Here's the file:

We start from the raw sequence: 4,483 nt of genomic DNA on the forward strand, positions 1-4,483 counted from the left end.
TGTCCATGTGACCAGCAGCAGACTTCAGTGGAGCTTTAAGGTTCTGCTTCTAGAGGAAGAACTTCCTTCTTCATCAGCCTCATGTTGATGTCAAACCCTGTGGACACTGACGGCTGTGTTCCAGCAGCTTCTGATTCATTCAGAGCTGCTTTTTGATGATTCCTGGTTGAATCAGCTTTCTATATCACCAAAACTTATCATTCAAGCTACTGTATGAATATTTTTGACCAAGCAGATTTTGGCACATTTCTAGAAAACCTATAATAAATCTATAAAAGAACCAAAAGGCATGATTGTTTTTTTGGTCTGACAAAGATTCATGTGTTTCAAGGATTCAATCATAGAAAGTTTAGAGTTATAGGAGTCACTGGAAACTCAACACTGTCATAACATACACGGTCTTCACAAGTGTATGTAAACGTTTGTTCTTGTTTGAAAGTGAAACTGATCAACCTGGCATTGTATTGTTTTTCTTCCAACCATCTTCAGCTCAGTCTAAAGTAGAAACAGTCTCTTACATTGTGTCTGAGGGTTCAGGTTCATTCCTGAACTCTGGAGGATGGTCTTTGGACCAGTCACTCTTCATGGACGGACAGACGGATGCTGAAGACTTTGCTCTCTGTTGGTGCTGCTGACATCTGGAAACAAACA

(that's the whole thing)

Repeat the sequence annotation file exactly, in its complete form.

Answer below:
We start from the raw sequence: 4,483 nt of genomic DNA on the forward strand, positions 1-4,483 counted from the left end.
TGTCCATGTGACCAGCAGCAGACTTCAGTGGAGCTTTAAGGTTCTGCTTCTAGAGGAAGAACTTCCTTCTTCATCAGCCTCATGTTGATGTCAAACCCTGTGGACACTGACGGCTGTGTTCCAGCAGCTTCTGATTCATTCAGAGCTGCTTTTTGATGATTCCTGGTTGAATCAGCTTTCTATATCACCAAAACTTATCATTCAAGCTACTGTATGAATATTTTTGACCAAGCAGATTTTGGCACATTTCTAGAAAACCTATAATAAATCTATAAAAGAACCAAAAGGCATGATTGTTTTTTTGGTCTGACAAAGATTCATGTGTTTCAAGGATTCAATCATAGAAAGTTTAGAGTTATAGGAGTCACTGGAAACTCAACACTGTCATAACATACACGGTCTTCACAAGTGTATGTAAACGTTTGTTCTTGTTTGAAAGTGAAACTGATCAACCTGGCATTGTATTGTTTTTCTTCCAACCATCTTCAGCTCAGTCTAAAGTAGAAACAGTCTCTTACATTGTGTCTGAGGGTTCAGGTTCATTCCTGAACTCTGGAGGATGGTCTTTGGACCAGTCACTCTTCATGGACGGACAGACGGATGCTGAAGACTTTGCTCTCTGTTGGTGCTGCTGACATCTGGAAACAAACA